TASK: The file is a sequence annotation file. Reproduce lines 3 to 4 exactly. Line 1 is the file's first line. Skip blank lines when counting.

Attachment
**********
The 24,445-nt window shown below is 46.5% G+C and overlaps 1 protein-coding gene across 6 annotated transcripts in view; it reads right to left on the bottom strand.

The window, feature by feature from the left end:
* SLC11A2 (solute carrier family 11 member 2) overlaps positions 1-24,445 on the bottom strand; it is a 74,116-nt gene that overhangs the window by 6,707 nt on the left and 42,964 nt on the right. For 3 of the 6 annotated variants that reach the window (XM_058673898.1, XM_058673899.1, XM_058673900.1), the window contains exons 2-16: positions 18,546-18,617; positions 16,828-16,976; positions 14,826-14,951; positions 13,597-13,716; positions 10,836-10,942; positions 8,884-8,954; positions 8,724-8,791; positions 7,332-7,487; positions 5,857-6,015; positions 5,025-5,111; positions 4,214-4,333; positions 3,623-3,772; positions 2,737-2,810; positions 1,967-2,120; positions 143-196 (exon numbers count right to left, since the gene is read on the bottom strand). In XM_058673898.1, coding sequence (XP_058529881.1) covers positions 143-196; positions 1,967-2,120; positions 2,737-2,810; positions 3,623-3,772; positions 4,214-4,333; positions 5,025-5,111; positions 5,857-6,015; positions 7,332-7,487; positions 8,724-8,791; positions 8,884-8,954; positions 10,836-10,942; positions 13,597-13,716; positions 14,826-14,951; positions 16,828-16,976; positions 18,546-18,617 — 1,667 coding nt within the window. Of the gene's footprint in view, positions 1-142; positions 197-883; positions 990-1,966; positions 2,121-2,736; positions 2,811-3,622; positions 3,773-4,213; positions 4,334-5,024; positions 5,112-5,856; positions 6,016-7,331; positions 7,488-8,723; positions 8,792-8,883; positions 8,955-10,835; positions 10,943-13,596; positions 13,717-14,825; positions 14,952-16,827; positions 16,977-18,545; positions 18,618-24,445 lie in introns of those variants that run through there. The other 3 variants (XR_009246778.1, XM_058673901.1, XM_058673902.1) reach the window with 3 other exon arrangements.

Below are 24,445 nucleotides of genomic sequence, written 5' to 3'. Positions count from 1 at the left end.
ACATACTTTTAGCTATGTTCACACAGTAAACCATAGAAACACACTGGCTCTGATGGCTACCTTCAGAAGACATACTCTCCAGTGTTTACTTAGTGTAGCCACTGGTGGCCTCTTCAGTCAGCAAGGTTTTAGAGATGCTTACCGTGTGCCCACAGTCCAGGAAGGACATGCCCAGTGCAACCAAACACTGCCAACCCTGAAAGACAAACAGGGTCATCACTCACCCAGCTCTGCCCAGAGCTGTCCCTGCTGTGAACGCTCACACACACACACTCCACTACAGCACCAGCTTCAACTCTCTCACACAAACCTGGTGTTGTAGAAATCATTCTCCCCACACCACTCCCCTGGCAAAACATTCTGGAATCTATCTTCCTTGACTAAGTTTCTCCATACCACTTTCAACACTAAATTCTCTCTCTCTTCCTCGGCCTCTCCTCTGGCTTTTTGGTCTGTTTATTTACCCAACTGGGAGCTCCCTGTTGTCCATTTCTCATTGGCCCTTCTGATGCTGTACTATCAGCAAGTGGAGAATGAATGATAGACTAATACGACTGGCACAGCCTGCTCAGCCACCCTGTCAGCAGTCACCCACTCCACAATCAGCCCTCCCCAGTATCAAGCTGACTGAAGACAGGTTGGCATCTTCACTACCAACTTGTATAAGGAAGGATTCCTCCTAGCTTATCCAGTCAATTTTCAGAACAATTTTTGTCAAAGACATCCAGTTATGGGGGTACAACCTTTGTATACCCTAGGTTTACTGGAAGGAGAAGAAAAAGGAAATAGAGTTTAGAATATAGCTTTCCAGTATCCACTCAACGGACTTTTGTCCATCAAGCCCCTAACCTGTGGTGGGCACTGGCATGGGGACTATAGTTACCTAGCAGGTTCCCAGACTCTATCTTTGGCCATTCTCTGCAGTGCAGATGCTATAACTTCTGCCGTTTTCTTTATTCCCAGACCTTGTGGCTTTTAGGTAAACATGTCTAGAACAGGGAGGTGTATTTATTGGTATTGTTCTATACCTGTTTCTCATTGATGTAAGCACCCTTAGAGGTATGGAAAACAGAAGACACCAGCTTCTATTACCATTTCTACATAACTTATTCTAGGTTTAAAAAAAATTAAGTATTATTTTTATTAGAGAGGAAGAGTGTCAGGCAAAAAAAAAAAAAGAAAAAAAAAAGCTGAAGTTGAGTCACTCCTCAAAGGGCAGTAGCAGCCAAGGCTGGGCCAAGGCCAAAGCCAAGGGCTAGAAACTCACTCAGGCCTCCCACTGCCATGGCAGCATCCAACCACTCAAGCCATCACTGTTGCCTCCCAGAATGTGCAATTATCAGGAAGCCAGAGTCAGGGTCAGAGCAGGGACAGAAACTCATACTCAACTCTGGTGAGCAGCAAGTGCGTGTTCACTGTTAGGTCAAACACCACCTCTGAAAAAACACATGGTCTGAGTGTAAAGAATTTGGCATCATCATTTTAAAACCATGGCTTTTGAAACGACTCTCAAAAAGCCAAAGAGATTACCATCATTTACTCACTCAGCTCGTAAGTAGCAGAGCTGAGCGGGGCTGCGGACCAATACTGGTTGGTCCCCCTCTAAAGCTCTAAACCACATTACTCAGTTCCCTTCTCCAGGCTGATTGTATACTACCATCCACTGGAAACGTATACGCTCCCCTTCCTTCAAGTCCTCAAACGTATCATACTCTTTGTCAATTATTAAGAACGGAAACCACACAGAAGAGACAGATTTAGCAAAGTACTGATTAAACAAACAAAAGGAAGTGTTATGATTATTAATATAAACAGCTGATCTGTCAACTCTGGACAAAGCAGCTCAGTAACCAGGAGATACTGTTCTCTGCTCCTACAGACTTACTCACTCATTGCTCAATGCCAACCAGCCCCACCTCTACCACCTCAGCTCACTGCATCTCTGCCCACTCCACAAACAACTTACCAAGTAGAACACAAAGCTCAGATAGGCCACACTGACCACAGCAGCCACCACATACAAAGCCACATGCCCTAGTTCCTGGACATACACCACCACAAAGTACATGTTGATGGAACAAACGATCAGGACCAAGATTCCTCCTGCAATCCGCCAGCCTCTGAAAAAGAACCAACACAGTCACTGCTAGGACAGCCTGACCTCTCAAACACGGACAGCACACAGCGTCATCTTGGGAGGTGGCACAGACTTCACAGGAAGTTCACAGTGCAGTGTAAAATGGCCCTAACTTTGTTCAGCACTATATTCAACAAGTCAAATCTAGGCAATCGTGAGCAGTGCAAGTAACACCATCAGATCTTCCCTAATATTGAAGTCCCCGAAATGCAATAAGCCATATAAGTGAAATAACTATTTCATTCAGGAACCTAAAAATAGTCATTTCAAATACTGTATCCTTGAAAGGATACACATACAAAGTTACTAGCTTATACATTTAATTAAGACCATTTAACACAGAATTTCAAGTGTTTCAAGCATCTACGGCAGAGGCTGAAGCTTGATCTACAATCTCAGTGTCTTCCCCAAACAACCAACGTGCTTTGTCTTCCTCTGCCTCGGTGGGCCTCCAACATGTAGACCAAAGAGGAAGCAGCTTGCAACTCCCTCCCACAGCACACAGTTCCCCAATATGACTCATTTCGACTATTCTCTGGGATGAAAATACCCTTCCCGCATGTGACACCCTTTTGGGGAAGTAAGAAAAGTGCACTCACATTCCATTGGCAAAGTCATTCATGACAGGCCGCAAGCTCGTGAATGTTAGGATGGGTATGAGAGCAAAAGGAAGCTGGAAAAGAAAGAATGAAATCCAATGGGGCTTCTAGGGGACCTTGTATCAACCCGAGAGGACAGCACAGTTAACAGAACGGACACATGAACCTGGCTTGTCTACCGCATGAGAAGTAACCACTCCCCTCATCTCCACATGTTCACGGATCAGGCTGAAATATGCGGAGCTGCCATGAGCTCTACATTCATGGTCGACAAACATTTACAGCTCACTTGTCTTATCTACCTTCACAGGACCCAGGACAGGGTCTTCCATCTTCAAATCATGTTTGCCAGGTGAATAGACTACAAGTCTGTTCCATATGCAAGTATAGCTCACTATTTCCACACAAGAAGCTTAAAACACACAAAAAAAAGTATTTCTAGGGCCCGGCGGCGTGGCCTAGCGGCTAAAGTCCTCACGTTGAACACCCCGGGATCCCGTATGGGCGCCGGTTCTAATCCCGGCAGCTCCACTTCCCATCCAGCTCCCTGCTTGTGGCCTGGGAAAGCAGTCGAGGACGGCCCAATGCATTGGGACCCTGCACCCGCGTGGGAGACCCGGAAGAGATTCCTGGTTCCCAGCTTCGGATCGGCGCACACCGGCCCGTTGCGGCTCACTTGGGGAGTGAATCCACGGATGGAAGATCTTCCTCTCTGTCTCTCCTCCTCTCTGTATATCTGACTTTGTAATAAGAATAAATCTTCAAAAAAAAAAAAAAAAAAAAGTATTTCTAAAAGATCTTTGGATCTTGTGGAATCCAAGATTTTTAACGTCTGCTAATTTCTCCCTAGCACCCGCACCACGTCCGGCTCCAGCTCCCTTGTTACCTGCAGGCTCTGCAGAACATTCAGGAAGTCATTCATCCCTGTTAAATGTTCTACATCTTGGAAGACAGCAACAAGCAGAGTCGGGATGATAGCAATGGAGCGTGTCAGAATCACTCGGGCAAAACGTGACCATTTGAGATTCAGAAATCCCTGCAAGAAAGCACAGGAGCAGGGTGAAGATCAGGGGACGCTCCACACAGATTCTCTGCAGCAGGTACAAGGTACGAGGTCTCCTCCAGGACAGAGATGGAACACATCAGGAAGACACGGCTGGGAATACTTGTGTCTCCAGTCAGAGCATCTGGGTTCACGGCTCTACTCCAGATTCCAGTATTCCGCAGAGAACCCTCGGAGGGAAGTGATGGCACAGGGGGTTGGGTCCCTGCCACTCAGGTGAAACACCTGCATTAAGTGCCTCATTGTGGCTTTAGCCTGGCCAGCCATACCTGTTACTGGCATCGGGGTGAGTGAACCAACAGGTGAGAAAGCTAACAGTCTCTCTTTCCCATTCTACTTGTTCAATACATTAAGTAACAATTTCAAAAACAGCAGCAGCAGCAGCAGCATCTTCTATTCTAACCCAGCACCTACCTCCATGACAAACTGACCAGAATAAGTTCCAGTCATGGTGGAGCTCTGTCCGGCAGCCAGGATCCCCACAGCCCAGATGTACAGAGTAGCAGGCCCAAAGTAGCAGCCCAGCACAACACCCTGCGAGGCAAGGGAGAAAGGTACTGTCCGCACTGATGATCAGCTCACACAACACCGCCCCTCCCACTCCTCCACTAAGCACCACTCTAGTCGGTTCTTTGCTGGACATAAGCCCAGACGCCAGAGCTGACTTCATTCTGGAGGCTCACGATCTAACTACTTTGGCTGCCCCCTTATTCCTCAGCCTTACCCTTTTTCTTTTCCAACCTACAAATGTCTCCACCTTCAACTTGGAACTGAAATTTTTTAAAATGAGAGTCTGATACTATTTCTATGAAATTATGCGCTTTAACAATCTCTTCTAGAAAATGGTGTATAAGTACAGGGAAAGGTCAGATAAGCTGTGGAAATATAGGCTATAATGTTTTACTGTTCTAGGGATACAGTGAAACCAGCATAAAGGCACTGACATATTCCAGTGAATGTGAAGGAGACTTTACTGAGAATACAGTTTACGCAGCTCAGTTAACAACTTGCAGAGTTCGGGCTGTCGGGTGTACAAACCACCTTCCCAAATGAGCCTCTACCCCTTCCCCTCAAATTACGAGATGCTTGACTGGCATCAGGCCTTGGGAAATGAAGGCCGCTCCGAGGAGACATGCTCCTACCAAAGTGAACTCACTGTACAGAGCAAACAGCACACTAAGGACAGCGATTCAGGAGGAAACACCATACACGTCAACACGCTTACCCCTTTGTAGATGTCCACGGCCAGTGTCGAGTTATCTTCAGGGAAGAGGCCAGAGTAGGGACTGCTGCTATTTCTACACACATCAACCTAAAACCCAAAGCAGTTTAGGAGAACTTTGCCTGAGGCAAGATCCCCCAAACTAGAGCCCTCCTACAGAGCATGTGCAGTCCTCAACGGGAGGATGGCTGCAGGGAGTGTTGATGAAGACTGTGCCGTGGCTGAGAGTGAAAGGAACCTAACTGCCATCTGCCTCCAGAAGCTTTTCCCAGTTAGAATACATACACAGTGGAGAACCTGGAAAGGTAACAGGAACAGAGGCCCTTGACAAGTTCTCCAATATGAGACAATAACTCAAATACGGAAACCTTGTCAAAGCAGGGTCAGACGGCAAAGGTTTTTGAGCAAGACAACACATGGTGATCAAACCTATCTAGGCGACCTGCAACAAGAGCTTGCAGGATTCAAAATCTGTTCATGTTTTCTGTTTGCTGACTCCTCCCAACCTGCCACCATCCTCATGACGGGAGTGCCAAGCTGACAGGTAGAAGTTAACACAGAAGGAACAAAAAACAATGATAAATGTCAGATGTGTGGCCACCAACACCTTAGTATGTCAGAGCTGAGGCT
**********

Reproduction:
* SLC11A2 (solute carrier family 11 member 2) overlaps positions 1-24,445 on the bottom strand; it is a 74,116-nt gene that overhangs the window by 6,707 nt on the left and 42,964 nt on the right. For 3 of the 6 annotated variants that reach the window (XM_058673898.1, XM_058673899.1, XM_058673900.1), the window contains exons 2-16: positions 18,546-18,617; positions 16,828-16,976; positions 14,826-14,951; positions 13,597-13,716; positions 10,836-10,942; positions 8,884-8,954; positions 8,724-8,791; positions 7,332-7,487; positions 5,857-6,015; positions 5,025-5,111; positions 4,214-4,333; positions 3,623-3,772; positions 2,737-2,810; positions 1,967-2,120; positions 143-196 (exon numbers count right to left, since the gene is read on the bottom strand). In XM_058673898.1, coding sequence (XP_058529881.1) covers positions 143-196; positions 1,967-2,120; positions 2,737-2,810; positions 3,623-3,772; positions 4,214-4,333; positions 5,025-5,111; positions 5,857-6,015; positions 7,332-7,487; positions 8,724-8,791; positions 8,884-8,954; positions 10,836-10,942; positions 13,597-13,716; positions 14,826-14,951; positions 16,828-16,976; positions 18,546-18,617 — 1,667 coding nt within the window. Of the gene's footprint in view, positions 1-142; positions 197-883; positions 990-1,966; positions 2,121-2,736; positions 2,811-3,622; positions 3,773-4,213; positions 4,334-5,024; positions 5,112-5,856; positions 6,016-7,331; positions 7,488-8,723; positions 8,792-8,883; positions 8,955-10,835; positions 10,943-13,596; positions 13,717-14,825; positions 14,952-16,827; positions 16,977-18,545; positions 18,618-24,445 lie in introns of those variants that run through there. The other 3 variants (XR_009246778.1, XM_058673901.1, XM_058673902.1) reach the window with 3 other exon arrangements.

Below are 24,445 nucleotides of genomic sequence, written 5' to 3'. Positions count from 1 at the left end.